Karkadè ( Hibiscus sabdariffa ) is a plant of the Malvaceae family . Rich in polyphenols it is useful in cases of sore throat, hypertension, cough, cold . Let's find out better.
Properties of karkadè
From the infusion of the dry petals of the hibiscus flowers a refreshing and refreshing drink is obtained, slightly acidulous, pleasantly citrusy and with an unmistakable intense red color.
Karkadè contains organic acids (malic acid, phytosterols, anthocyanosides, hibiscus, citric and tartaric, oxalic acid, ascorbic acid), which give urinary tract diuretic and antiseptic properties, useful in infections such as cystitis.
Vitamin C from the antioxidant, anti- flu and vitaminizing action, softens the blood, while the presence of flavonoids and anthocyanins, as well as giving it the beautiful intense red of its pigments, make the plant vasoprotective, useful in case of fragile capillary varicose veins, haemorrhoids and couperose and cellulite.
Karkadè is a remedy for hypertension; recent studies have highlighted the remarkable regulatory capacity of blood pressure, because if on the one hand it allows the elimination of toxins and substances accumulating through diuresis, on the other hand the fluidifying action of the blood allows a better functioning of the whole system cardio-circulatory, thanks also to the polyphenols, present in its phytocomplex.
Furthermore, being a malvacea, like mallow and altea, it contains the mucilages that exert a soothing and protective action on the internal tissues of the organism, indicated for all types of mucosal inflammations, such as gingivitis, sore throat, cold and cough.
Despite the presence of tannins they make the karkad is an astringent plant, the mucilages, when they come into contact with water, form a gelatinous mass that mechanically helps the evacuation carrying out a gently laxative action.
Method of use
INFUSION: 1 tablespoon of karkadè, 1 cup of water
Pour the flowers into the boiling water and turn off the heat. Cover and leave to infuse for 10 min. Filter the infusion and drink it hot or cold, as a pleasant drink or to make a load of vitamin C.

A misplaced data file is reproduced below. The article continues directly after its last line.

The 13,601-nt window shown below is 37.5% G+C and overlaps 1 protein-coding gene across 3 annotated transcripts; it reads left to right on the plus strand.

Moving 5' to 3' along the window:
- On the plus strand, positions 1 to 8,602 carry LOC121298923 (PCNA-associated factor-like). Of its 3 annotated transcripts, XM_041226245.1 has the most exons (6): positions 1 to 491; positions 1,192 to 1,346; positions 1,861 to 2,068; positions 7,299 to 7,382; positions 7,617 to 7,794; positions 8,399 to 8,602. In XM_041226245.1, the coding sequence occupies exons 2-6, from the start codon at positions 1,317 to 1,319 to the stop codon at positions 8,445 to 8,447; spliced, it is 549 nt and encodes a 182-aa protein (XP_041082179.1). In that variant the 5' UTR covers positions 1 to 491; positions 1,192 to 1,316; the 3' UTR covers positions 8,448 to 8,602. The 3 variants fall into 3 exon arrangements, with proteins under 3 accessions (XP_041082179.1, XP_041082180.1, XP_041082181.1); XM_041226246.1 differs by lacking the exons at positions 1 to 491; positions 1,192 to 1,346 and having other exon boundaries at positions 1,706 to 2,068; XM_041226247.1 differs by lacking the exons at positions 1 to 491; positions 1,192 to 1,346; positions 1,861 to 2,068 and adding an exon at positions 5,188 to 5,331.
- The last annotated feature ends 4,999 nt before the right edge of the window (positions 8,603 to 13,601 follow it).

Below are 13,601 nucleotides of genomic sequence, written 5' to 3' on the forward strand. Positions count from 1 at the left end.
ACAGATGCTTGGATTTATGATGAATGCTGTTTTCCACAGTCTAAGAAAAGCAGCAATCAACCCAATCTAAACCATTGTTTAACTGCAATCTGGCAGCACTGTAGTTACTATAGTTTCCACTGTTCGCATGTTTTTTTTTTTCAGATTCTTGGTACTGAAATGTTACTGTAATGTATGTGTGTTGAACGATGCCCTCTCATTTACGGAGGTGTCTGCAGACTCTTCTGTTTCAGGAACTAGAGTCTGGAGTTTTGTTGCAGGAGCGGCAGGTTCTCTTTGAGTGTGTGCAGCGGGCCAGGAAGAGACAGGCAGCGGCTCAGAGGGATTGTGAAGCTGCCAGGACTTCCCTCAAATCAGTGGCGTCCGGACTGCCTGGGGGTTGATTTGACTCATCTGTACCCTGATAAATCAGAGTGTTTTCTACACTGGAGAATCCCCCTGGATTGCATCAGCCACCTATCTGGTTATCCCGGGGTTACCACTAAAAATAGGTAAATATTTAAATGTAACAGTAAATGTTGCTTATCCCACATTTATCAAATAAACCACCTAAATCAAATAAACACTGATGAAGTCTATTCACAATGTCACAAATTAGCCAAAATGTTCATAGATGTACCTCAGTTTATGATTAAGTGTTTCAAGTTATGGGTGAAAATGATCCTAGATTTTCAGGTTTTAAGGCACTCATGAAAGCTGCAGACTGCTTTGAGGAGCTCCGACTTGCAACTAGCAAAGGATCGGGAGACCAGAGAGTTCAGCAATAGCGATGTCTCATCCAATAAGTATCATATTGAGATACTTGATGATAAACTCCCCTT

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Contraindications of Karkadè
If taken in large quantities it can have a laxative action, at the indicated doses there are no side effects, it is a safe plant. Like all substances with a high vitamin content, it should not be abused during pregnancy and lactation.
Description of the plant
Shrubby perennial plant, with stem up to 3 meters high. The leaves are green with a slightly toothed margin and a trilobate lamina. The flowers have five petals gathered in a red fleshy goblet. The fruits are capsules.
The habitat of karkadè
Native to tropical Africa, it has been introduced in several tropical regions: India, Ceylon, Java, Antilles. Today it is produced mainly in Sudan, Senegal and Thailand, in tropical America and in India. It requires little water and little care; it prefers areas with a warm climate, with rainy summers and winters that are not too rigid and dry.
The word karkadè derives from the name karkadeb with which the plant is called in the Tacruri dialect, in Ethiopia. Also known by other names such as "red tea" (due to the affinity of preparation with tea), red tea from Abyssinia, Nubian tea, Jamaican Acetosa, karkadè is a very popular drink especially in hot countries, and in Egypt, where it is consumed both hot and cold, because it is very refreshing and thirst-quenching, this is why, traditionally on long journeys, Africans keep a dry flower in their mouth.
In Italy the drink arrived in the 18th century thanks to the various western colonial empires of the time. The fame of the karkadè has suffered highs and lows. During fascism, it was imported into our peninsula only at the outbreak of the war against Ethiopia (1935), when the League of Nations inflicted economic sanctions on Italy and the fascist government organized the sabotage of foreign products. Thus it was that tea, produced in the English colonies, was replaced with karkadè (received with little enthusiasm).
In America in the period of prohibition it was used instead of wine (for its aesthetically similar appearance), in other places, like in Jamaica, it became the Christmas drink due to its ruby red color.